Unlike cultivated blueberries and cranberries, bilberry remains undomesticated with berries harvested from the wild. This makes it perfect for genomic analysis, to provide comparisons with domesticated Vaccinium species and as a resource for breeding better berries, including bilberries.
Bilberry (Vaccinium myrtillus L.), a deciduous dwarf shrub native to Europe, has provided nutrition for Northern European populations for centuries. It is one of the most economically significant wild-harvested berries in Europe prized for its flavour and health properties. Bilberries belong to the same Vaccinium genus as blueberries (Vaccinium spp.) and cranberries (V. macrocarpon).
A team of global researchers, including colleagues from Plant & Food Research, have developed the first bilberry genome assembly. It will be used as a reference to study genomic diversity in bilberries and provide information on the loci linked to adaptive traits and the phytochemical composition of the berries.
Bilberry genetic diversity has not been well understood and the phylogenetic relationship to other Vaccinium species has been relatively unknown. One key difference between blueberry and bilberry is the localisation of anthocyanins. In blueberries these are restricted to the skin but in bilberries they accumulate in the flesh. This study analysed the locus for the anthocyanin-regulating transcription factors (MYBA) and identified a complex locus controlling berry anthocyanin composition and localisation.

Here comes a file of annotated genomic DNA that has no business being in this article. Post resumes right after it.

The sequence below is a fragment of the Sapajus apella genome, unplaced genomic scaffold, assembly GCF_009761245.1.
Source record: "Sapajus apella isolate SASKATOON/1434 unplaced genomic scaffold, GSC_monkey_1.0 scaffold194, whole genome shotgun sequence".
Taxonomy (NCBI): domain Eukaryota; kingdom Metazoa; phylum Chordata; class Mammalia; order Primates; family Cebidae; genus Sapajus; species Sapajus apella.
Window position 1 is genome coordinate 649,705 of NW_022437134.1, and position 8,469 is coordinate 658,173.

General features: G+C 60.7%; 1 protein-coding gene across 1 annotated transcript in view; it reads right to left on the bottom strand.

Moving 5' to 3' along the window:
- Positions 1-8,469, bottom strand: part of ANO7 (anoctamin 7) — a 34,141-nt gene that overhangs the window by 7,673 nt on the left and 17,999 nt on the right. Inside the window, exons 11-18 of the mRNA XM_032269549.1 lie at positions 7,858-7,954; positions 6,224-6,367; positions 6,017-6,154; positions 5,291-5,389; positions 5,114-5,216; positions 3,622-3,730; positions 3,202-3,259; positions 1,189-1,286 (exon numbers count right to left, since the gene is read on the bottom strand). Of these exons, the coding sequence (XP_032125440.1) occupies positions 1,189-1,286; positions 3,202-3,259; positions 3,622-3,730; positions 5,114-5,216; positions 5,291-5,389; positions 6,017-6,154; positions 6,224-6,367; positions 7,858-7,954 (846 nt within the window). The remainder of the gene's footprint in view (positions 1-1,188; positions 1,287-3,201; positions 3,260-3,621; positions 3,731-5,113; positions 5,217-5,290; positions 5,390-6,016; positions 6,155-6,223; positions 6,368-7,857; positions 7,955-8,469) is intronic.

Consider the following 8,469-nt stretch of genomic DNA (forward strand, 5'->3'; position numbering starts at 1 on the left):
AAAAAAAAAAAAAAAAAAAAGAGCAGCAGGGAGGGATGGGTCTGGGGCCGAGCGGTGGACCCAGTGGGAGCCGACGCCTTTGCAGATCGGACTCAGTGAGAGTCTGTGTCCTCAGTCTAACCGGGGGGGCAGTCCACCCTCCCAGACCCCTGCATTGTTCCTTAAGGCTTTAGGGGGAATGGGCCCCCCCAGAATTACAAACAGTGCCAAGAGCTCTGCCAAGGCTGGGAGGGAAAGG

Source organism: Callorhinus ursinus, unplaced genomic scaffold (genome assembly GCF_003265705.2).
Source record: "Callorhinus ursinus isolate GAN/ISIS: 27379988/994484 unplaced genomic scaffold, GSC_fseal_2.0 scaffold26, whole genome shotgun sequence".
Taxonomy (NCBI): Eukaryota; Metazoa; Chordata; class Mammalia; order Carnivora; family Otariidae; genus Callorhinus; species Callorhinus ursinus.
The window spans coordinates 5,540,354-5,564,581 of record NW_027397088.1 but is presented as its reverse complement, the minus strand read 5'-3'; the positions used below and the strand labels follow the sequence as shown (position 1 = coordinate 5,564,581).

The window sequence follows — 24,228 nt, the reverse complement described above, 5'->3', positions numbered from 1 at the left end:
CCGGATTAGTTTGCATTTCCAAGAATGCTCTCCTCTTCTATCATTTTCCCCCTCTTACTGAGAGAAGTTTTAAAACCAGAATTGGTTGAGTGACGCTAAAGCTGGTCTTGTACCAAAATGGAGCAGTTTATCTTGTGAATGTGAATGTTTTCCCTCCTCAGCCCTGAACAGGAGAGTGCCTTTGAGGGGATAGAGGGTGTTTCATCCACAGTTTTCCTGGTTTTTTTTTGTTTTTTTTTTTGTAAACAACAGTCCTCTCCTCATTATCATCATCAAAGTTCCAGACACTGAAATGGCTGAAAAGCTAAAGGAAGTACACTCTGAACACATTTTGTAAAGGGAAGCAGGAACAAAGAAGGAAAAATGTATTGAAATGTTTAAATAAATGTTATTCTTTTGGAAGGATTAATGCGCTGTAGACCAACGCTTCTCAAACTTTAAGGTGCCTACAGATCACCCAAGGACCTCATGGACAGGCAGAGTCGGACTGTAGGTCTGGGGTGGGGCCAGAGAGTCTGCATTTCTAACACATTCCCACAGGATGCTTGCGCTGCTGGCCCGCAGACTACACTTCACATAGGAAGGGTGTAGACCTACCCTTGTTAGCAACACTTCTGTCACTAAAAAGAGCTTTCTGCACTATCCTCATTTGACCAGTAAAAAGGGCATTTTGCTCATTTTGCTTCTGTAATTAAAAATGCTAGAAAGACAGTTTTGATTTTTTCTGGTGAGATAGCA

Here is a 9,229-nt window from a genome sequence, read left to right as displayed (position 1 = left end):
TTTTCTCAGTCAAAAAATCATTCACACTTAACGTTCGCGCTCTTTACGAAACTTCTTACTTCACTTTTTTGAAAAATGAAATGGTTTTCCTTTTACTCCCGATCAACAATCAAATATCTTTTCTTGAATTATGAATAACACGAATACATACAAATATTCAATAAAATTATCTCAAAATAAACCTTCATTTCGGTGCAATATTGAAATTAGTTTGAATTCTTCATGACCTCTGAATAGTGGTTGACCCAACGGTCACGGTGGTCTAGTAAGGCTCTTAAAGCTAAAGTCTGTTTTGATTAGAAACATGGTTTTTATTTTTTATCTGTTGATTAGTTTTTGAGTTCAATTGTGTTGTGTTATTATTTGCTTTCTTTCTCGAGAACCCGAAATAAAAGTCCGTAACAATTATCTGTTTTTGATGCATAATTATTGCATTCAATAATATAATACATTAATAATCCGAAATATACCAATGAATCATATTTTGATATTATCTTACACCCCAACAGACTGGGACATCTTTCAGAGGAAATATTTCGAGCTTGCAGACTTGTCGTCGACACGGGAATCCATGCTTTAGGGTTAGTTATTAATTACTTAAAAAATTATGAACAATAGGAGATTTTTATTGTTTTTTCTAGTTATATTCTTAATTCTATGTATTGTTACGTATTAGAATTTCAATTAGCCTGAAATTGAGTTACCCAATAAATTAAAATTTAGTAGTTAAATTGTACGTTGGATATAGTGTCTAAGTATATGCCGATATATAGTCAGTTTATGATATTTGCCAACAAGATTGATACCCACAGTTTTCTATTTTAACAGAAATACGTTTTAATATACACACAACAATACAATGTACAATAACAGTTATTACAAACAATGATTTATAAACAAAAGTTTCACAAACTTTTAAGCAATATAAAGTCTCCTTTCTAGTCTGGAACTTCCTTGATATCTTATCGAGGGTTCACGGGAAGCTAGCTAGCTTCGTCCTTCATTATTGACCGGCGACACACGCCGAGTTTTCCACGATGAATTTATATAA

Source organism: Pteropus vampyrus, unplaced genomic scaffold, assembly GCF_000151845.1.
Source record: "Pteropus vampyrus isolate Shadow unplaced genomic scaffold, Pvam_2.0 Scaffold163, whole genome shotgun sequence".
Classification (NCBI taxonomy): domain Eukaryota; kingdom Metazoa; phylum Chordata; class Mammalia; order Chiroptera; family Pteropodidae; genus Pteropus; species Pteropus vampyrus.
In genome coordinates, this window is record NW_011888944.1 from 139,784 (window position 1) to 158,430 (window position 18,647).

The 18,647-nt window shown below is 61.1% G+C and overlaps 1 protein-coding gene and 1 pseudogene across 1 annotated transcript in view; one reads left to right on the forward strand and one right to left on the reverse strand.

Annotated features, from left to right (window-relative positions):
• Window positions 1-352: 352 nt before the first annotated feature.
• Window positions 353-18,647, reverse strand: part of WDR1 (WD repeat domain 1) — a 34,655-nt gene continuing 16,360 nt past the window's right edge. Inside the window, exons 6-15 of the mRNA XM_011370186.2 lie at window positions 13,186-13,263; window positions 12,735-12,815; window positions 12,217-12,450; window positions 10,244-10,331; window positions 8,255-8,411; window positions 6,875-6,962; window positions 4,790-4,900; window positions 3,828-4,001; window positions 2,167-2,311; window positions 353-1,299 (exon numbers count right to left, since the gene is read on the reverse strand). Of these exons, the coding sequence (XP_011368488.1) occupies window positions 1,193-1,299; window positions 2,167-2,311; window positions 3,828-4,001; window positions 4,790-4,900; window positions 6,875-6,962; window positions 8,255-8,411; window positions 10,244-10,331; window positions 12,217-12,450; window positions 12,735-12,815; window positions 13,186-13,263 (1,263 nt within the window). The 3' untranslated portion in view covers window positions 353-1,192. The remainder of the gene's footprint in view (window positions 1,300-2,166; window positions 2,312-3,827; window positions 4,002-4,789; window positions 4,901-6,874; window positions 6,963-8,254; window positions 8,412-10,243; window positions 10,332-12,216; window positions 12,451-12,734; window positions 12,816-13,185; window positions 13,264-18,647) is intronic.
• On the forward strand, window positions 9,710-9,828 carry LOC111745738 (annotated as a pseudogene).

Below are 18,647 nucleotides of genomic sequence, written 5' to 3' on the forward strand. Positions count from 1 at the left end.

The bilberries sampled in the study came from above the Arctic Circle in the Sámi region of Finland. This paper will be one of the first to carry a Biocultural Notice label (BC).
The BC Notice label is a digital identifier that recognises the rights of indigenous peoples to define the use of information, collections, data and digital sequence information generated from the biodiversity and genetic resources associated with their traditional lands, waters and territories. The research was also undertaken in collaboration with Genomics Aotearoa.
The team is part of VacCap, a US-based consortium of Vaccinium researchers, and this new bilberry genome will contribute to a Vaccinium pan-genome initiative designed to improve berry fruit quality and market value.
The genome will be hosted on the major collaborator site Vaccinium.org.
Funding for the study was provided by the New Zealand Ministry of Business Innovation and Employment (MBIE) Endeavour programme ‘Filling the Void’ (C11X1704).
Wu C, Deng C, Hilario E, Albert NW, Lafferty D, Grierson ERP, Plunkett BJ, Elborough C, Saei A, Günther CS, Ireland H, Yocca A, Edger PP, Jaakola L, Karppinen K, Grande A, Kylli R, Lehtola V, Allan AC, Espley RV, Chagné D. A chromosome-scale bilberry genome. Molecular Ecology Resources. DOI https://doi.org/10.1111/1755-0998.1346
Source: Plant & Food Research